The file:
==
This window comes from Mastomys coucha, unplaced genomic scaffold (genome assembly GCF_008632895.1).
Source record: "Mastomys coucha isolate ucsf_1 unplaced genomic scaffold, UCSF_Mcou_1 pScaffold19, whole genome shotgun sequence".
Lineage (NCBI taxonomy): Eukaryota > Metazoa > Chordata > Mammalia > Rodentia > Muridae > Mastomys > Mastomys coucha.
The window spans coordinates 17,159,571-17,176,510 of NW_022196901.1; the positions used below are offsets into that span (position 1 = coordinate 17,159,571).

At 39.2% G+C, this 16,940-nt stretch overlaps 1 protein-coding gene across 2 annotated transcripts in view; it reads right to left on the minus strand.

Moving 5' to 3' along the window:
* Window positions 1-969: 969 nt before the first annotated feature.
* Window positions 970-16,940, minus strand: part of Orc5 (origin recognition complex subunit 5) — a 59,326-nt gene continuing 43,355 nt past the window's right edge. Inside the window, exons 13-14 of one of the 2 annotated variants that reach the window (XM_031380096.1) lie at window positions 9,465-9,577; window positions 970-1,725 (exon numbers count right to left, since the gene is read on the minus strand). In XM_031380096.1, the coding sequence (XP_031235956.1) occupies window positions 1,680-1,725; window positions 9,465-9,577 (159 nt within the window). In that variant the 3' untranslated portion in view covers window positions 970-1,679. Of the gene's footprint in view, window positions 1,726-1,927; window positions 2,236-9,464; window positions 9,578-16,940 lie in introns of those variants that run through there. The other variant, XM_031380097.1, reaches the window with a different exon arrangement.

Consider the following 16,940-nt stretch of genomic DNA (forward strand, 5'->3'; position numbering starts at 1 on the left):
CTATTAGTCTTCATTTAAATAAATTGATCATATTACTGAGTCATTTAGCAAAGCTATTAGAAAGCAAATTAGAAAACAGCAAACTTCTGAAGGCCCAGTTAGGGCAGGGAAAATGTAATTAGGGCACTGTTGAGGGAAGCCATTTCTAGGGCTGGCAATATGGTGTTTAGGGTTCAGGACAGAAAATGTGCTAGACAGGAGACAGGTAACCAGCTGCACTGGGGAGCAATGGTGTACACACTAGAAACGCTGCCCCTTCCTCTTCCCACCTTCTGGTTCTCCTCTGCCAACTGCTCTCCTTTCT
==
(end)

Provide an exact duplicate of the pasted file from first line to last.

This window comes from Mastomys coucha, unplaced genomic scaffold (genome assembly GCF_008632895.1).
Source record: "Mastomys coucha isolate ucsf_1 unplaced genomic scaffold, UCSF_Mcou_1 pScaffold19, whole genome shotgun sequence".
Lineage (NCBI taxonomy): Eukaryota > Metazoa > Chordata > Mammalia > Rodentia > Muridae > Mastomys > Mastomys coucha.
The window spans coordinates 17,159,571-17,176,510 of NW_022196901.1; the positions used below are offsets into that span (position 1 = coordinate 17,159,571).

At 39.2% G+C, this 16,940-nt stretch overlaps 1 protein-coding gene across 2 annotated transcripts in view; it reads right to left on the minus strand.

Moving 5' to 3' along the window:
* Window positions 1-969: 969 nt before the first annotated feature.
* Window positions 970-16,940, minus strand: part of Orc5 (origin recognition complex subunit 5) — a 59,326-nt gene continuing 43,355 nt past the window's right edge. Inside the window, exons 13-14 of one of the 2 annotated variants that reach the window (XM_031380096.1) lie at window positions 9,465-9,577; window positions 970-1,725 (exon numbers count right to left, since the gene is read on the minus strand). In XM_031380096.1, the coding sequence (XP_031235956.1) occupies window positions 1,680-1,725; window positions 9,465-9,577 (159 nt within the window). In that variant the 3' untranslated portion in view covers window positions 970-1,679. Of the gene's footprint in view, window positions 1,726-1,927; window positions 2,236-9,464; window positions 9,578-16,940 lie in introns of those variants that run through there. The other variant, XM_031380097.1, reaches the window with a different exon arrangement.

Consider the following 16,940-nt stretch of genomic DNA (forward strand, 5'->3'; position numbering starts at 1 on the left):
CTATTAGTCTTCATTTAAATAAATTGATCATATTACTGAGTCATTTAGCAAAGCTATTAGAAAGCAAATTAGAAAACAGCAAACTTCTGAAGGCCCAGTTAGGGCAGGGAAAATGTAATTAGGGCACTGTTGAGGGAAGCCATTTCTAGGGCTGGCAATATGGTGTTTAGGGTTCAGGACAGAAAATGTGCTAGACAGGAGACAGGTAACCAGCTGCACTGGGGAGCAATGGTGTACACACTAGAAACGCTGCCCCTTCCTCTTCCCACCTTCTGGTTCTCCTCTGCCAACTGCTCTCCTTTCT